By Christian Magoon
CEO, Magoon Capital
Across the world, markets are in chaos. The U.S. is dealing with a variety of poor economic reports that suggest the economy is getting worse. The Eurozone has successfully won another political battle in Greece but the war against the debt crisis is still raging. Perennial growth engines like China and India are slowing. China cut interest rates this month in an effort to cushion their economy from a hard landing. India is on the verge of their sovereign debt descending into junk bond status by ratings agency S&P. Quite simply the markets are chaotic for investors. During times like this however, two features of the ETF vehicle illuminate the perils of the markets and allow investors to better navigate them.
When markets become chaotic it becomes important for investors to know what they own. In fact some would say it is even more important to know what they don't own. The majority of ETFs are transparent, meaning their underlying holdings can be viewed 24 hours a day and seven days a week. That transparency allows investors to effectively manage and evaluate the risks their portfolio is exposed to.
Want to know the extent of exposure to hot spots like Italy, Greece or Spain within an international ETF?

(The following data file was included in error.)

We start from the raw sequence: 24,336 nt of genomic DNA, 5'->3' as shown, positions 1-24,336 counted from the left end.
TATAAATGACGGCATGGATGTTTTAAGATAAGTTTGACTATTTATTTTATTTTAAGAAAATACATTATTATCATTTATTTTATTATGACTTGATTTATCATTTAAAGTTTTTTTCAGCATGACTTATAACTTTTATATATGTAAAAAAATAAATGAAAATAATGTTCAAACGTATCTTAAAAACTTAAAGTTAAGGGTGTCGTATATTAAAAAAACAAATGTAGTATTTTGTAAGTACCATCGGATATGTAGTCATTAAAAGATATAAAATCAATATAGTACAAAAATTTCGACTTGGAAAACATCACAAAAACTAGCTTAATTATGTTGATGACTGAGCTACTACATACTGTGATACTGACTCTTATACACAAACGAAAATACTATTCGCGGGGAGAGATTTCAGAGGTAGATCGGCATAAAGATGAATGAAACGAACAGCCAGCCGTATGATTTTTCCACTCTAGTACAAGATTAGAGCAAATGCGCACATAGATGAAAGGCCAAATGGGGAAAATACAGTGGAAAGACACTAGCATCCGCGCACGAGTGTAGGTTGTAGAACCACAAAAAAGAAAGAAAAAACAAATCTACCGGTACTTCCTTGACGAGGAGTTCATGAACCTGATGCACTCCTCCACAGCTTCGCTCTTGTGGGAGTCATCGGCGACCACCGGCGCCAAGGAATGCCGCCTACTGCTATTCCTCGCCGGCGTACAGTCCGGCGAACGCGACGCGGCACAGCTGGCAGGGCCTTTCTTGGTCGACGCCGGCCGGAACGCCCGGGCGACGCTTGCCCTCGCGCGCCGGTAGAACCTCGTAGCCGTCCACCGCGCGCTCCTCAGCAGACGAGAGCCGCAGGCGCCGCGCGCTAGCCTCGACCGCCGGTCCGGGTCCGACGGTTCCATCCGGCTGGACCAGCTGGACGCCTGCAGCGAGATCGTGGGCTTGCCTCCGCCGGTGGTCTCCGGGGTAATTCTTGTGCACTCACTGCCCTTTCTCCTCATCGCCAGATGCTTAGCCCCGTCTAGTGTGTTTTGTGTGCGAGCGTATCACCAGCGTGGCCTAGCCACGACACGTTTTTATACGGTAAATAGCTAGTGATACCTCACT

Just visit the ETF's website to see the weightings as of market close. Here's the iShares S&P Europe 350 Index ETF (IEV) and it's top country exposures as of the last market close on June 15th.
Want to know this same information from an international mutual fund? Visit the mutual fund's website and check the last quarterly, or in some cases, monthly report. Mutual funds are only required to disclose their holdings on a quarterly basis which in this decade seems to be stale information. Indeed investment transparency on a quarterly basis is almost like reading the newspaper once every three months - useless.
The markets are constantly reacting to events around the world as we become more inter connected. Whether it is a Chinese rate cut, Spanish bailout or comments from the Federal Reserve, markets pivot instantly and forcefully. A morning session in the markets can see significant gains. However the afternoon session can experience a catalyst that sends the markets well into negative territory. Investors seeking to control risk, take advantage of market opportunities or need liquidity are well served by the intraday liquidity provided by ETFs.
Contrast this with mutual funds where investors are boxed into pricing that is determined at market close. Thus an investor placing a buy or sell order in their mutual fund waits minutes or hours for the market close to find out their pricing. In the dynamic times we are living in today, that pricing risk just compounds the uncertainty investors are facing.
Here's a chart of QQQ, the PowerShares NASDAQ 100 ETF, showing this investor trap as recently as June 13th. Placing a sale order of a technology or growth mutual fund as late as 11:35 in the day would have ended in an unintended result because of end of the day mutual fund pricing. However for ETF investors placing the order at 11:35, the outcome would have been as intended.
ETFs offer investors a variety of features and benefits. Features like transparency and liquidity provide investors an advantage when it comes to managing risk in volatile markets. For that reason, ETFs will continue to shine as markets roil.